Vavilov decision: A turning point in Canadian judicial review
The Supreme Court of Canada (SCC) contributed to the standard of review in the Vavilov decision. I always wanted to write something about the decision. However, I eventually decided to get assistance from ChatGPT. The following article is a collaboration between me and this AI tool. I have written the first two sections and the last one. Of course, the rest is by ChatGPT. Nonetheless, I made minor changes to those sections, as well.
Table of contents
- Standard of review vs. standard of proof
- What is judicial review?
- Introduction to the Vavilov decision
- A new two-step framework for judicial review
- Application of the new framework in Vavilov’s decision
- Conclusion and implications of the Vavilov decision
- Let us help!
Standard of review vs. standard of proof
Canadian decision-makers use different standards of proof to decide on applications, namely:
- Beyond a reasonable doubt: Criminal courts use this standard. The judge or jury convicts a person only if they believe they have committed the crime beyond a reasonable doubt. Of course, we could expand this strict standard to other aspects of decision-making.
- Balance of probabilities: Civil courts use this standard. As you can imagine, this standard is less rigid than “beyond a reasonable doubt.” Upon analyzing the evidence, you pick a more probable side.
- Reasonable grounds to believe: This standard is less strict than the “balance of probabilities.” However, it is more stringent than “mere suspicion.”
- Mere suspicion: Public opinion on social media is primarily mere suspicion. People read a headline and conclude the story. Of course, some people investigate the issues before casting their opinion. However, deciding on mere suspicion is generally a common practice on social media.
I have published another article that explains the standard of proof in more detail. However, you may like to know that the standard of proof for many immigration decisions is the balance of probabilities.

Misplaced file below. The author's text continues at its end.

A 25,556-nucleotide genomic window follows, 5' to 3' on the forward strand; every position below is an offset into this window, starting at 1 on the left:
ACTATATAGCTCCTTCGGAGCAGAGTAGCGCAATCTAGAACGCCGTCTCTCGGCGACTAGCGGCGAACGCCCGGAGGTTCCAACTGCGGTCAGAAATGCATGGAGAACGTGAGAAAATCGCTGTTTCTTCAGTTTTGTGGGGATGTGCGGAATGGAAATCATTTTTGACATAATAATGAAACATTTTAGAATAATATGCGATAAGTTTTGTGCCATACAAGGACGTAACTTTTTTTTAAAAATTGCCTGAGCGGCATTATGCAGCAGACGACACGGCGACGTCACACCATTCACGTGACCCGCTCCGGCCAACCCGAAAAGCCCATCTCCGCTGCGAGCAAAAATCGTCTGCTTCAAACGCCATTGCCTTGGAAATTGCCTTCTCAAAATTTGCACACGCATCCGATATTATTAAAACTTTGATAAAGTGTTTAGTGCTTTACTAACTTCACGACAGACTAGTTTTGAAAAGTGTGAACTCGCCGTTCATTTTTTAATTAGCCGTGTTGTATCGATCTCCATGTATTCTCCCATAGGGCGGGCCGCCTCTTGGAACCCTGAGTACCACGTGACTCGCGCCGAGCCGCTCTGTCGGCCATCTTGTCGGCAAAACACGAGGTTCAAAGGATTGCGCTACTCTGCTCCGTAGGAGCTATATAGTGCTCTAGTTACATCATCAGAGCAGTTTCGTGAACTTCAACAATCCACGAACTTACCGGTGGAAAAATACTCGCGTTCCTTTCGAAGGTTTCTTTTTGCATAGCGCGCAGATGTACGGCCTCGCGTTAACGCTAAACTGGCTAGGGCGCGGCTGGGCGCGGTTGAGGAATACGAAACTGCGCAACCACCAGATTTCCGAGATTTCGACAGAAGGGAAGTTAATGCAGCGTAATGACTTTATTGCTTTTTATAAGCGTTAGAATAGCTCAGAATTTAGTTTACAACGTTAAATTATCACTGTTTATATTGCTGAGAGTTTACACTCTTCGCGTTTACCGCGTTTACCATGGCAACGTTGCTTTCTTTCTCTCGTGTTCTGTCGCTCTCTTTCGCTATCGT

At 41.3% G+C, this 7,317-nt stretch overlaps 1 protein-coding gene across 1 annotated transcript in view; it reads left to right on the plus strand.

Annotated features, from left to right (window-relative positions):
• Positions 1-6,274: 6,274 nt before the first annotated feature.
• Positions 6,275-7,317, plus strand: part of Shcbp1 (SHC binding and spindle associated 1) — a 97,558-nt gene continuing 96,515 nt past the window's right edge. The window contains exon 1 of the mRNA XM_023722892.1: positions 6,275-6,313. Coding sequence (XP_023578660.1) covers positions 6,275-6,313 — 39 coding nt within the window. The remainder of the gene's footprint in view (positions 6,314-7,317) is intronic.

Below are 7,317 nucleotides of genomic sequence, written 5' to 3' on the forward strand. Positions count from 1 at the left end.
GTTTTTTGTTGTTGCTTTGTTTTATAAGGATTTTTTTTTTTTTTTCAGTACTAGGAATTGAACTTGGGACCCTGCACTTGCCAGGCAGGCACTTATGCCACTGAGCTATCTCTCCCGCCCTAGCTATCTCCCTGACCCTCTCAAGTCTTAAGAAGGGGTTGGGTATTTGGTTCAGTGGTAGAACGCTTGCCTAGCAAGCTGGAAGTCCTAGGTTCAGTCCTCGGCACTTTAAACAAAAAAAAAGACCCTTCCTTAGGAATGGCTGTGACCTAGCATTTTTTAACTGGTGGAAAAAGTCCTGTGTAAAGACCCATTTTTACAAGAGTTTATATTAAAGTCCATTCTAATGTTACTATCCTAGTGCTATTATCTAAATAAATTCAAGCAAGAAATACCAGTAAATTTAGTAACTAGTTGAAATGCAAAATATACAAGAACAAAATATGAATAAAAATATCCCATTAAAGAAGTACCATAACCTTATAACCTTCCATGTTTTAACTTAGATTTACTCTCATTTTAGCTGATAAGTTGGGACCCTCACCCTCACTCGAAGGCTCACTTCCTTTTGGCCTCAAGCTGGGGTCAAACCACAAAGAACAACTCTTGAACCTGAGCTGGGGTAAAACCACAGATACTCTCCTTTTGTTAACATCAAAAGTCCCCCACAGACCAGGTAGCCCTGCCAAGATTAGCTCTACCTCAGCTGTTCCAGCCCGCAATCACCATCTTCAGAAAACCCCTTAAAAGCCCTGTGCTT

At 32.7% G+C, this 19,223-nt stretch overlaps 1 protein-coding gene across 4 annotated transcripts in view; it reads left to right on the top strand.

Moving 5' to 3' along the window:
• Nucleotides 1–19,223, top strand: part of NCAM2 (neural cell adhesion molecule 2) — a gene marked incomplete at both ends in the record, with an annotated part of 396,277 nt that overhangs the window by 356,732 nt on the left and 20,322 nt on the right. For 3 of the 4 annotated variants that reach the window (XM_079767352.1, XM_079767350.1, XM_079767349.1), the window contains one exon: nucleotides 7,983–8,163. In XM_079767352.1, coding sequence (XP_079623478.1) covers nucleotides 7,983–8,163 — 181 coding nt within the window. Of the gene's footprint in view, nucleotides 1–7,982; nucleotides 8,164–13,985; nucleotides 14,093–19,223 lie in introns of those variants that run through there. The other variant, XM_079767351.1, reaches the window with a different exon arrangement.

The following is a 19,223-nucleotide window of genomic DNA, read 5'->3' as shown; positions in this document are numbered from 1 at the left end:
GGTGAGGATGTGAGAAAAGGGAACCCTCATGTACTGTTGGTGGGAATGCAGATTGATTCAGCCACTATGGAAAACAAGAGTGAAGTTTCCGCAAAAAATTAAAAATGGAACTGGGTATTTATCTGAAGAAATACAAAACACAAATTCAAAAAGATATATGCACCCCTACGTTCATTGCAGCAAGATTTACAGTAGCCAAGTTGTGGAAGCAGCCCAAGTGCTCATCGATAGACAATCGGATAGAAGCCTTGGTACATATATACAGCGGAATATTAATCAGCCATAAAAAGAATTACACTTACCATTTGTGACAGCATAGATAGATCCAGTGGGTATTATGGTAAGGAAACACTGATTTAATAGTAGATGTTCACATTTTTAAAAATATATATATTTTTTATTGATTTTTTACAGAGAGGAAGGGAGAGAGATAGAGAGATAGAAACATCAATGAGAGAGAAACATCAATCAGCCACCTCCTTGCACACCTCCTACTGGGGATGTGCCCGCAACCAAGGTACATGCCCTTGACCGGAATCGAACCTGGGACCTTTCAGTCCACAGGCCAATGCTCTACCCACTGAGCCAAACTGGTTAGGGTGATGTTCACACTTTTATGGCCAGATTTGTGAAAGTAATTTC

The standard of review in the context of this article refers to the Federal Court’s role in reviewing the decisions made by decision-makers. Consequently, this article concerns how the Federal Court reviews immigration officers’ determinations or decisions made by other public servants.
What is judicial review?
The Vavilov decision stems from a judicial review process. In this process, you request the Federal Court to review an officer’s decision. In most cases, the outcome could be accepting that decision by Court or setting that decision aside. However, if you want to know more about judicial review, read my other article.
Introduction to the Vavilov decision
In the Vavilov decision, the Supreme Court of Canada (SCC) made significant changes to the framework for judicial review of administrative decisions. The case concerned the citizenship status of Alexander Vavilov, who was born in Canada to Russian parents and was later revealed to be undercover spies. The Registrar of Citizenship had decided to cancel Vavilov’s citizenship, arguing that he was not a Canadian citizen because his parents were foreign government employees at his birth. The decision was appealed and eventually reached the Supreme Court of Canada, which dismissed the appeal and confirmed that Vavilov was a Canadian citizen.